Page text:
A lot of us might remember the controversy around Paul Smith’s high-priced (in the $600 range) leather sandals clearly inspired by the commonly worn Peshawari Chappal from Pakistan. Local stores sell this same product for anywhere between 2 and 50 dollars, but the real issue was that of giving credit where it was due. Paul Smith Shoes finally gave in and added a few words to the product’s description that mentioned the source of the inspiration: Peshawari Chappals.
Link with Tradition
Markhor (themarkhor.com) is an online custom footwear and accessories store based out of Pakistan that is, in many ways but not all, the opposite of the Paul Smith story. It targets international customers but it doesn’t charge ridiculous amounts for a quality product. This is a store that capitalizes on the pride and heritage of artisan craftsmen’s skills and their millenniums old traditions. It tries to woo international customers by offering them an alternative to name brands with a collection of custom designs that are all about the connection to tradition and art. The craftsmanship of their products is not their back story or distant inspiration, it is their sales pitch.
Markhor has a beautiful start-up story of how the internet has enabled the connection between the old and the new. Mix this with the youth of the entrepreneurs behind this venture, their rebellion from traditional jobs and social pressures and a simple dream with brilliant execution, and we get Markhor where it is today. It is also a story of how tech incubators, the government and other support institutions for startups are creating a visible impact in Pakistan.
Markhor was supported by Pasha Social Innovation Fund, Punjab Government, Google and Plan9 at different stages of their development.
It is a unique proposition for an international market with a price range that matches usual mid-ranged leather shoes. They seem to have their bases covered to be competitive in an international shoe retailer market with their distinct designs, brand identity and convenient customer policies like a 100-day return policy and a non-exorbitant $10 international shipment fee (at least to the United States). A printable measuring guide and readily available conversion chart of all international size systems makes the custom fit easier to implement. The whole process has been well thought out and should be a breeze for any interested customers.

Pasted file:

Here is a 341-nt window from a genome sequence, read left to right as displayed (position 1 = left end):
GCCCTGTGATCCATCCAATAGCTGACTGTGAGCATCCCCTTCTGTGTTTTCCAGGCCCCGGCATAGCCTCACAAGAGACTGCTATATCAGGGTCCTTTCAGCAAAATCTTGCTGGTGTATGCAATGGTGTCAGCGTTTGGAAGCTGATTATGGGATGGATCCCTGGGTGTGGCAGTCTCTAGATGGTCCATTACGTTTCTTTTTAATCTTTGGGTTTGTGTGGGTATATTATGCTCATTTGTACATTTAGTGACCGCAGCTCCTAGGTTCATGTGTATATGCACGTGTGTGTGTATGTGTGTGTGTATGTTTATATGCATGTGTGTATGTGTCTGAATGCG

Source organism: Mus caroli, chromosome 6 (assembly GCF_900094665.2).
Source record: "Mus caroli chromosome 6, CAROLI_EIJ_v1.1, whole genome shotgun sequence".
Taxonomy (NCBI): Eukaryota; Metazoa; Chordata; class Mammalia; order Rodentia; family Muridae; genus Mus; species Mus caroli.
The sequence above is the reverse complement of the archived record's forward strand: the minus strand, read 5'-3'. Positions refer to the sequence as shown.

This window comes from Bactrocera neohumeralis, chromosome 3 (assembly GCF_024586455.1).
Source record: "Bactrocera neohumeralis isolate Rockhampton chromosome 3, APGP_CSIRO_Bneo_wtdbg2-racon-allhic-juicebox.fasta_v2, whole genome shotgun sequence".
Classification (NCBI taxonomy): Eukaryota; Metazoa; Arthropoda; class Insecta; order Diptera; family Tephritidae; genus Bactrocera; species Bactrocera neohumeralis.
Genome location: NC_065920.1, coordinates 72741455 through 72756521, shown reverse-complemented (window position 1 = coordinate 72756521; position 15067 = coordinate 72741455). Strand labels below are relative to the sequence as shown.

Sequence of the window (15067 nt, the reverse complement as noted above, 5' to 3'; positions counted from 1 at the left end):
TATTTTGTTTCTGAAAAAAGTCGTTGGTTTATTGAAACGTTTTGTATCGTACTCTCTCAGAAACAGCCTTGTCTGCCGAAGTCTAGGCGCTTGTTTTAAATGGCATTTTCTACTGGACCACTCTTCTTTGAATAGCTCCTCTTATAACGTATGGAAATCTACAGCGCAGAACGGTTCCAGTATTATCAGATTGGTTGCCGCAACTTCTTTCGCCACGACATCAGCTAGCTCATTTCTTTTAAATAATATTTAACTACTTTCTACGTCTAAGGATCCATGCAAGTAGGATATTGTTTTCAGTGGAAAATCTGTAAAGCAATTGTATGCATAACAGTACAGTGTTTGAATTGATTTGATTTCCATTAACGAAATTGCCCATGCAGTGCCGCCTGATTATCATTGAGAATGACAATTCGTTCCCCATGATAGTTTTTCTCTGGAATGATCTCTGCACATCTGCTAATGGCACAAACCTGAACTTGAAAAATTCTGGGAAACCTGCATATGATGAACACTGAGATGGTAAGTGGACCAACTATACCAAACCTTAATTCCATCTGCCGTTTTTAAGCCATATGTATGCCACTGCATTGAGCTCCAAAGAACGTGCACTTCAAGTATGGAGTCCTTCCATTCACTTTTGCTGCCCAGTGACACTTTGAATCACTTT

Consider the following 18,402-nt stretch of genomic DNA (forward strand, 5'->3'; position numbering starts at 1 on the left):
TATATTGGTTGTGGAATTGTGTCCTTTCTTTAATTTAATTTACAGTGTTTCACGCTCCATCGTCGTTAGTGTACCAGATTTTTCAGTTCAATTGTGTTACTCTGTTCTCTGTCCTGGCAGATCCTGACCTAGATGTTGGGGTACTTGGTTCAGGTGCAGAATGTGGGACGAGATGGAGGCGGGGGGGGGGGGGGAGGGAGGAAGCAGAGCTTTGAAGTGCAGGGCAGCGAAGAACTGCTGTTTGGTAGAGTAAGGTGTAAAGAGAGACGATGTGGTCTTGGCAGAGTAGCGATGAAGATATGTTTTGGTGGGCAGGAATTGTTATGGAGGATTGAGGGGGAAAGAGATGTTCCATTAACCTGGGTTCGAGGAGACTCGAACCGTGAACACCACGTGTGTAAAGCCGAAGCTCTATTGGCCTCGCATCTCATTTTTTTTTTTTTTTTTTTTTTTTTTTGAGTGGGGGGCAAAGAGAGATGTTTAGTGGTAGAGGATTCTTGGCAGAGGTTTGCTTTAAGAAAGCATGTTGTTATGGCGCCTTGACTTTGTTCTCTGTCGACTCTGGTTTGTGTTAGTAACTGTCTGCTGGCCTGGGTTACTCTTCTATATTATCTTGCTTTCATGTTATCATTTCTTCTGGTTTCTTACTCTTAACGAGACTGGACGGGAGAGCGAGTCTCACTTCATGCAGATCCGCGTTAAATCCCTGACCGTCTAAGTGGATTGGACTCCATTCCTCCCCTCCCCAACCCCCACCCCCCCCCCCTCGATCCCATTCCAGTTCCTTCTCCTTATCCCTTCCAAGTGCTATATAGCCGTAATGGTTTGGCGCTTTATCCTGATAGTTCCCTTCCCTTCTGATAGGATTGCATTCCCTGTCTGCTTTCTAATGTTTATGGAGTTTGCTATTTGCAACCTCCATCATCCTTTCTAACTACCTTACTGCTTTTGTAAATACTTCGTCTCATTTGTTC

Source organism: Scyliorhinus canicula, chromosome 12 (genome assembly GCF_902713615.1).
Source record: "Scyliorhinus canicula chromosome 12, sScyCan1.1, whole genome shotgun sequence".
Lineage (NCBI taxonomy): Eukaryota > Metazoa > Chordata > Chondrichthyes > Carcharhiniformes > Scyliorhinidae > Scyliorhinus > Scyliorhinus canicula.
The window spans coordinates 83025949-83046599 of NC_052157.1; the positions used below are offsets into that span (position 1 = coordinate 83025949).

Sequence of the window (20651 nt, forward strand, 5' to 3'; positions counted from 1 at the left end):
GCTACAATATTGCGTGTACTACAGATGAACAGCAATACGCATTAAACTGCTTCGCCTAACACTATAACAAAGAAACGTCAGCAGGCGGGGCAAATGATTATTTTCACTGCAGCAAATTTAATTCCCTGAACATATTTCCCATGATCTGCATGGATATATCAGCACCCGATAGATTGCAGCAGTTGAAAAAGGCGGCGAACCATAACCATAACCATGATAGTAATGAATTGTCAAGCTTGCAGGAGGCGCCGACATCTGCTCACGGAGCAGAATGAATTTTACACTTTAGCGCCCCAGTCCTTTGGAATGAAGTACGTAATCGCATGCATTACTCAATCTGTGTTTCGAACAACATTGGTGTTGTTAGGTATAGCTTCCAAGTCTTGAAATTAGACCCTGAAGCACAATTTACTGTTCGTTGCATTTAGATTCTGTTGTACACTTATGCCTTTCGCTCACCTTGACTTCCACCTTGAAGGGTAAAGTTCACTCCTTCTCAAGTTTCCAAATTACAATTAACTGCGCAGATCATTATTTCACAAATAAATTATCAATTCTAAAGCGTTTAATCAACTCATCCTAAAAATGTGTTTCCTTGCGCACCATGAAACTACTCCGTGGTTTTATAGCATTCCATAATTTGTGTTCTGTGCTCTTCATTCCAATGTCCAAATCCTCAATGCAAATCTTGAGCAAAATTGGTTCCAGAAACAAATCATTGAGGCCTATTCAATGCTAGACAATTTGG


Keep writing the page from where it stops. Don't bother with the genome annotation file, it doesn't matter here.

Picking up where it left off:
Website Design and Art
The website is done so beautifully, from the design to the photographs and words, that it is an art piece in itself. Browsing through the different pages on the website and reading about Markhor, their policies, story and product descriptions was an experience on its own. The professionalism of the business’ online portal can be seen by the fact that they have extensive identity guidelines available on their website to ensure the correct usage of their logo in the press.
A scroll down to the last page of those identity guidelines revealed Mr.Asim Janjua (one of the named founders) as the source of all the art. He’s an extremely talented photographer and currently an Acumen Global Fellow serving in Bahawalpur in Pakistan.
“I used to have my own startup that did this from South Africa, a long while back. More recently I have been a Technical Designer at Google. I’m currently doing my Acumen Global Fellowship. I essentially took time away from Google to do this one year program. Whilst being placed in Pakistan by Acumen we founded Markhor.” – Asim Janjua
I feel that beyond the backend and the idea and execution (all of which is central to the business), the website really sets up Markhor to be the premium concept that it appears to be.
Using the power of internet to their benefit again, Markhor is starting a Kickstarter campaign later in August to launch a signature men shoes collection. This upcoming crowdfunding campaign is a sign of innovative thinking and leveraging ideas for financing. Kickstarter has been a great way for start-up ideas to raise decent amounts of funds for their projects, and given the right publicity, there is little doubt that Markhor wouldn’t be able to exceed its funding goal.
More to come
Markhor is still pretty small, especially considering that one can count the number of their chappal and shoe designs on their fingers (if they so wished). Just browsing the website and looking at the business idea (for this blog post) has convinced me to come back and buy one of their shoes (as soon as I have the money to). With the Kickstarter campaign coming up, and general organic growth, sky is the limit for this one.